On several occasions between September 1999 and February 2000, ICTS contracted with Maersk to transport paper between various ports around the world. A bill of lading setting forth shipping charges was generated for each shipment. Maersk transported the cargos accordingly, but ICTS refused the plaintiffs demands for payment. Thereafter, the plaintiff filed this action in July 2001, seeking to recover $108,808.65, the aggregate of unpaid shipping charges. In addition to this amount, the plaintiff also seeks to recover prejudgment interest, and the attorney fees and costs it incurred in bringing this action, $3,473.14.

  In support of its request for damages, the plaintiff has submitted, inter alia: 1) copies of the bills of lading, attached as an exhibit to its Memorandum; 2) the Austin Affidavit, with a report summarizing unpaid shipping charges attached thereto ("Outstanding Freight Report"); and 3) the Vitale Affidavit.


  As noted above, upon the entry of a party's default in an action, the party is deemed to Page 4 have admitted all factual allegations in the complaint. See Au Bon Pain Corp., 653 F.2d at 65. However, a court has discretion to determine whether the facts alleged in a complaint state a legally sufficient cause of action. See, e.g., In re Crazy Eddie Sec. Litig., 948 F. Supp. 1154, 1160 (E.D.N.Y. 1996). Additionally, the amount of damages must be established by the plaintiff in a post-default inquest, "unless the amount is liquidated or susceptible of mathematical computation." Flaks v. Koegel, 504 F.2d 702, 707 (2d Cir. 1974). In conducting an inquest, a court need not hold a hearing "as long as it [has] ensured that there was a basis for the damages specified in the default judgment." Transatlantic Marine Claims Agency, Inc. v. Ace Shipping Corp., 109 F.3d 105, 111 (2d Cir. 1997). The court may rely on affidavits or documentary evidence in evaluating the fairness of the sum requested. See Tamarin v. Adam Caterers, Inc., 13 F.3d 51, 54 (2d Cir. 1993).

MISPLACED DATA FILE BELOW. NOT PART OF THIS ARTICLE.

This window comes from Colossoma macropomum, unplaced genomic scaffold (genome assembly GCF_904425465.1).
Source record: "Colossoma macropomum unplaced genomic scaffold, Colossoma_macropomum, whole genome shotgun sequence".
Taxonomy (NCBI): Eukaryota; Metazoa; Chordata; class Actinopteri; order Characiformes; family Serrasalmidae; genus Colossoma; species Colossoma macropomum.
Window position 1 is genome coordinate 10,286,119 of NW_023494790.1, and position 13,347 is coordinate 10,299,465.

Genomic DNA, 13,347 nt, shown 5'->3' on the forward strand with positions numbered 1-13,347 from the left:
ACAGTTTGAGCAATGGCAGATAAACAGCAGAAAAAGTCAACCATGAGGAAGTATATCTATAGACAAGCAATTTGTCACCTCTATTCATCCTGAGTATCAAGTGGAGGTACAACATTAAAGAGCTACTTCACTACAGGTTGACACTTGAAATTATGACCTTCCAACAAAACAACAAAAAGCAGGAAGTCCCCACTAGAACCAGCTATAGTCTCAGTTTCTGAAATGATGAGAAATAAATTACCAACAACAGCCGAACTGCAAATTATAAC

Breach of Contract

  The submissions made by the plaintiff in connection with this inquest establish that ICTS entered into agreements with the plaintiff for the transport of goods, the terms of which are contained in bills of lading. The submissions also establish that the defendants did not meet the payment obligations imposed upon them by the bills of lading. Under the terms of the bills of lading, specifically section 14(4), ICTS and its principals are jointly and severally liable for the unpaid shipping charges at issue in this action. The joint and several liability provision of Maersk's bills of lading has been upheld by courts in this judicial district. See, e.g., Maersk Inc. v. Atcom Industries, 73 F. Supp.2d 387, 390-91 (S.D.N.Y. 1999). Thus, A. Gilbert and G. Gilbert are also liable for the unpaid freight charges, since the facts alleged in the complaint establish that they are principals of ICTS. Page 5